The second was a lucky moment with the early morning sunlight on the day of our departure. It was about 6.30am and I loved the soft yellow parasols against the muted colours of the beach scene and those deep grooves in the sand from the dedicated hotel staff who carefully lined up the sun-loungers each day to keep the place looking, well, picturesque.
I hate that it is necessary to have to watermark my photos as I would love to be able to share them without a load of writing scratched across each. However, I know that there are a few dishonest people out there, unfortunately. If this were a blog where I was only uploading photos to illustrate a story then I wouldn’t care but as I may be selling some of these images for use on greeting cards and the like, I have to ensure I’m selling something that no one else can!
So, I’ve added a small watermark to each of my photos using Watermark.ws, which is a free online service. Hopefully it’s small enough not to distract from the image but also difficult enough to remove that it will deter any less than honest folk.
Anyhow, what do you think of the above image? I took it during a visit to Coombe Abbey Hotel in November 2013. I’ve played around with it in editing programmes but this is the original photo and I must admit I love it. Not because it’s unusual or a tricky shot. I love it because it really sums up the beauty of winter.
A collection of photographs I took one afternoon of a mini indoor rose plant. I love photographing roses because of the layers upon layers of petals. And the rich colours. Luckily I have a boyfriend who knows how much I love these flowers so I’ve had a fair bit of practice! 😉
I can’t call myself a photographer; I’m just someone who loves to take photographs.
‘Photographer’ is a status applied too freely to almost anyone and everyone who has a camera and takes the occasion good photo, often by chance. To me, a photographer is someone who’s dedicated the time and energy into producing great photographs without the ‘chance’ element. It’s akin to someone who appears in an amateur production of ‘Calamity Jane’ calling themselves an ‘actor’. No, you’re not – you’re just someone who enjoys acting.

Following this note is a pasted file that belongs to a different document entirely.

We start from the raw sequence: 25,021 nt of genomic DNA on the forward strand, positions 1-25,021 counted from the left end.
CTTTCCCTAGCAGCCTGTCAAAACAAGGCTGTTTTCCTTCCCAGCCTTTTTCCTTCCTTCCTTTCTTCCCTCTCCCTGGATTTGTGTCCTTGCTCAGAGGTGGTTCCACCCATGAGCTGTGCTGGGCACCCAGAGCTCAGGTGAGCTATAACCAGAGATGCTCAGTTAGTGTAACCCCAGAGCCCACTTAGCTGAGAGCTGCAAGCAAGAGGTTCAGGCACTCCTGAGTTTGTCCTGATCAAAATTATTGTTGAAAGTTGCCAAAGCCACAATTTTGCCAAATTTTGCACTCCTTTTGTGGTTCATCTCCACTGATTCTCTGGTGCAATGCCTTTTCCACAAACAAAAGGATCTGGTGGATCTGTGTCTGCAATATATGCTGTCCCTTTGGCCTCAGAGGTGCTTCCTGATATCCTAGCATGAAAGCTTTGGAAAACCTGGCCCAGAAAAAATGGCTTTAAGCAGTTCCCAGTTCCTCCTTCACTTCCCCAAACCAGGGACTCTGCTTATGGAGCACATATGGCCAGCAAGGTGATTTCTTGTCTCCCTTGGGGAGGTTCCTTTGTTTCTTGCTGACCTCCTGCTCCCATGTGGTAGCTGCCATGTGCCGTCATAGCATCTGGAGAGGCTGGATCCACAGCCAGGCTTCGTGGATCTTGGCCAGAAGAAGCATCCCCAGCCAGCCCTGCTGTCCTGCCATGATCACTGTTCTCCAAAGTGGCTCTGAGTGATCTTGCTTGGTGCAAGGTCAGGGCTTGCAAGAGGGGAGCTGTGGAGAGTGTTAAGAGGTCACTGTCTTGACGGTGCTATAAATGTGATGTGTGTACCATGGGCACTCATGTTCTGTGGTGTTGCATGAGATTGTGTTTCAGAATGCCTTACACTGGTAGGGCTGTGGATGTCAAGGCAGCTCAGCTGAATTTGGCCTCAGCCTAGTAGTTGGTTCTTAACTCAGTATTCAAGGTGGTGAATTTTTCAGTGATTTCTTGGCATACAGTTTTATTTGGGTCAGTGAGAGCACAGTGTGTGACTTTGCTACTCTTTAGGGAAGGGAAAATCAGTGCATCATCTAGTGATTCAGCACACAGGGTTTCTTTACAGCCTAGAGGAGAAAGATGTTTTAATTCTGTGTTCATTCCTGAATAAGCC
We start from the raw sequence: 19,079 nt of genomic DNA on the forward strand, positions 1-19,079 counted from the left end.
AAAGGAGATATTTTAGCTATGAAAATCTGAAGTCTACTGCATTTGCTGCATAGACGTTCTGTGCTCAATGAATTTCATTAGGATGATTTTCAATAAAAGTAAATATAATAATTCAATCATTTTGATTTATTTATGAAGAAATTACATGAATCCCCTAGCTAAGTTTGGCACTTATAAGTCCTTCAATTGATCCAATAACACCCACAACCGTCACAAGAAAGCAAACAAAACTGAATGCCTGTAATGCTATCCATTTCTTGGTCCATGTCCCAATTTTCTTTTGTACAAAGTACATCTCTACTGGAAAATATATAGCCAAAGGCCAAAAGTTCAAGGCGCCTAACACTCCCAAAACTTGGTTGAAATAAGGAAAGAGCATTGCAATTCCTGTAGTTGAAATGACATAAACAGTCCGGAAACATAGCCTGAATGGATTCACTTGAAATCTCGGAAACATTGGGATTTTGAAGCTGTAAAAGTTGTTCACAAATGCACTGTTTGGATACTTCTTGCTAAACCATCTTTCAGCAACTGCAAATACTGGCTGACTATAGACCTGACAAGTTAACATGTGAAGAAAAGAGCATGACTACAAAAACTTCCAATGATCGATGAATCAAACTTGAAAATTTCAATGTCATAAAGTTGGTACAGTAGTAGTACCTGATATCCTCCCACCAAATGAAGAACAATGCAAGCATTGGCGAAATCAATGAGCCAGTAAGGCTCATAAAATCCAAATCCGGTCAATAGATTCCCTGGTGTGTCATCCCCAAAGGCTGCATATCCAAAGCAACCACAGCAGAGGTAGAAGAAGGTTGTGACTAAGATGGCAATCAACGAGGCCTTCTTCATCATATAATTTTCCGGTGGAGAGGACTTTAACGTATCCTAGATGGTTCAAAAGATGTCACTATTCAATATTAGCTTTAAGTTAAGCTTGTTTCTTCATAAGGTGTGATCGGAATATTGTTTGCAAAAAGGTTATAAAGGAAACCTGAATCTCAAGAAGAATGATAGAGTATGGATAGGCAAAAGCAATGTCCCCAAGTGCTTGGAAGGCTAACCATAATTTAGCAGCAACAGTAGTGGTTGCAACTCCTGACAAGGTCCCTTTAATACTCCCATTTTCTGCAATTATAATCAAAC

Okay, now that’s cleared up, on to the main focus of the blog.
I would like to think my photos could be used for greeting cards. It might not sound like a ‘reach for the stars’ dream for a lot of people but, in this age of constant online communication, I personally love sending and receiving greeting cards. Whether it’s for a birthday, a new job or just to say ‘hi’ to an old friend, a card is a great way of conveying a mood and a message. And, if you’re anything like me, simply seeing an envelope on the doormat that isn’t a bill is exciting in itself!
I keep all the cards I receive and the ones which aren’t themed cards (i.e. such as ‘Happy Birthday’ or such like) are often framed and put on the wall or stuck to the noticeboard for all to see.
So, yes, I think greeting cards are a great way to go. Add into the mix that they often feature my favourite things to photograph – cats, dogs, flowers and landscapes – and it’s a win-win! 😉